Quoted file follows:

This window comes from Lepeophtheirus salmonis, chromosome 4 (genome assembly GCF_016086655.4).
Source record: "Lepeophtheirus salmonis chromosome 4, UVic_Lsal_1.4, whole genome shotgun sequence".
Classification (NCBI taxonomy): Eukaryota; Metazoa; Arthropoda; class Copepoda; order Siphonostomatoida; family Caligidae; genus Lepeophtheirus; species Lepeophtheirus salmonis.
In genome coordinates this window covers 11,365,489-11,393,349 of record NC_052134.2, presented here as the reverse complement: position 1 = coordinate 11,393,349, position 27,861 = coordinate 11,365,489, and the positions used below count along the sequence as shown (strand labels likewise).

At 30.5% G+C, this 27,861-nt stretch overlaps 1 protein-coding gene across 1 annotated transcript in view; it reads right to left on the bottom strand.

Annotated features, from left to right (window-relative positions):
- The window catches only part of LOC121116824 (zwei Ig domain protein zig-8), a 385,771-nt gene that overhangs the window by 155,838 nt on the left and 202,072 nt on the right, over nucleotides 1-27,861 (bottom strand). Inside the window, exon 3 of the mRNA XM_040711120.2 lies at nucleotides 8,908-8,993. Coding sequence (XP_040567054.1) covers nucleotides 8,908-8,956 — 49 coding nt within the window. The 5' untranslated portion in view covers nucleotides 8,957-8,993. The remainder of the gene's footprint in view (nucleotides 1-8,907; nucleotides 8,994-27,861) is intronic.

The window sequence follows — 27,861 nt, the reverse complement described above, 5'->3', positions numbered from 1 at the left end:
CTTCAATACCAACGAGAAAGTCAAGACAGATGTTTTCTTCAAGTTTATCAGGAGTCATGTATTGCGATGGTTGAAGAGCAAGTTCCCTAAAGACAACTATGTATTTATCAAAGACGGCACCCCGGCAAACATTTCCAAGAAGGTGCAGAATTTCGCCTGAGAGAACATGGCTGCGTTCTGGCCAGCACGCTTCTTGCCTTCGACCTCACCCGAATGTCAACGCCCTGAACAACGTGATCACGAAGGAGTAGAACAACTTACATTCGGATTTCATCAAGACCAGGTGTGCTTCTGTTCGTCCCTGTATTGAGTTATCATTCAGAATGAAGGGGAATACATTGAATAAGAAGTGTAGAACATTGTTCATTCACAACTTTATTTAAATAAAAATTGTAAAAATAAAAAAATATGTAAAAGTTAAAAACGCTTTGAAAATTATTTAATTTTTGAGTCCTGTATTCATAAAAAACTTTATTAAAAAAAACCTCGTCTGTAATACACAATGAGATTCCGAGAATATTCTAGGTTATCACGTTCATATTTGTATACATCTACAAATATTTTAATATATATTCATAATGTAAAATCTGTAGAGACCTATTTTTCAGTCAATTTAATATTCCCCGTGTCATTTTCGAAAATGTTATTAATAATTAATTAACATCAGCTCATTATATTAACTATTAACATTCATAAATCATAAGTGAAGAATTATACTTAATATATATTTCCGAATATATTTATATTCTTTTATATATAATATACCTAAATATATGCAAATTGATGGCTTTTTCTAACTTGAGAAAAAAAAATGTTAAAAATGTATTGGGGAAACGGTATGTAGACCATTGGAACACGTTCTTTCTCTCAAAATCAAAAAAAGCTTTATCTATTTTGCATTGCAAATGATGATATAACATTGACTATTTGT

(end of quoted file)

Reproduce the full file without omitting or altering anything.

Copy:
This window comes from Lepeophtheirus salmonis, chromosome 4 (genome assembly GCF_016086655.4).
Source record: "Lepeophtheirus salmonis chromosome 4, UVic_Lsal_1.4, whole genome shotgun sequence".
Classification (NCBI taxonomy): Eukaryota; Metazoa; Arthropoda; class Copepoda; order Siphonostomatoida; family Caligidae; genus Lepeophtheirus; species Lepeophtheirus salmonis.
In genome coordinates this window covers 11,365,489-11,393,349 of record NC_052134.2, presented here as the reverse complement: position 1 = coordinate 11,393,349, position 27,861 = coordinate 11,365,489, and the positions used below count along the sequence as shown (strand labels likewise).

At 30.5% G+C, this 27,861-nt stretch overlaps 1 protein-coding gene across 1 annotated transcript in view; it reads right to left on the bottom strand.

Annotated features, from left to right (window-relative positions):
- The window catches only part of LOC121116824 (zwei Ig domain protein zig-8), a 385,771-nt gene that overhangs the window by 155,838 nt on the left and 202,072 nt on the right, over nucleotides 1-27,861 (bottom strand). Inside the window, exon 3 of the mRNA XM_040711120.2 lies at nucleotides 8,908-8,993. Coding sequence (XP_040567054.1) covers nucleotides 8,908-8,956 — 49 coding nt within the window. The 5' untranslated portion in view covers nucleotides 8,957-8,993. The remainder of the gene's footprint in view (nucleotides 1-8,907; nucleotides 8,994-27,861) is intronic.

The window sequence follows — 27,861 nt, the reverse complement described above, 5'->3', positions numbered from 1 at the left end:
CTTCAATACCAACGAGAAAGTCAAGACAGATGTTTTCTTCAAGTTTATCAGGAGTCATGTATTGCGATGGTTGAAGAGCAAGTTCCCTAAAGACAACTATGTATTTATCAAAGACGGCACCCCGGCAAACATTTCCAAGAAGGTGCAGAATTTCGCCTGAGAGAACATGGCTGCGTTCTGGCCAGCACGCTTCTTGCCTTCGACCTCACCCGAATGTCAACGCCCTGAACAACGTGATCACGAAGGAGTAGAACAACTTACATTCGGATTTCATCAAGACCAGGTGTGCTTCTGTTCGTCCCTGTATTGAGTTATCATTCAGAATGAAGGGGAATACATTGAATAAGAAGTGTAGAACATTGTTCATTCACAACTTTATTTAAATAAAAATTGTAAAAATAAAAAAATATGTAAAAGTTAAAAACGCTTTGAAAATTATTTAATTTTTGAGTCCTGTATTCATAAAAAACTTTATTAAAAAAAACCTCGTCTGTAATACACAATGAGATTCCGAGAATATTCTAGGTTATCACGTTCATATTTGTATACATCTACAAATATTTTAATATATATTCATAATGTAAAATCTGTAGAGACCTATTTTTCAGTCAATTTAATATTCCCCGTGTCATTTTCGAAAATGTTATTAATAATTAATTAACATCAGCTCATTATATTAACTATTAACATTCATAAATCATAAGTGAAGAATTATACTTAATATATATTTCCGAATATATTTATATTCTTTTATATATAATATACCTAAATATATGCAAATTGATGGCTTTTTCTAACTTGAGAAAAAAAAATGTTAAAAATGTATTGGGGAAACGGTATGTAGACCATTGGAACACGTTCTTTCTCTCAAAATCAAAAAAAGCTTTATCTATTTTGCATTGCAAATGATGATATAACATTGACTATTTGT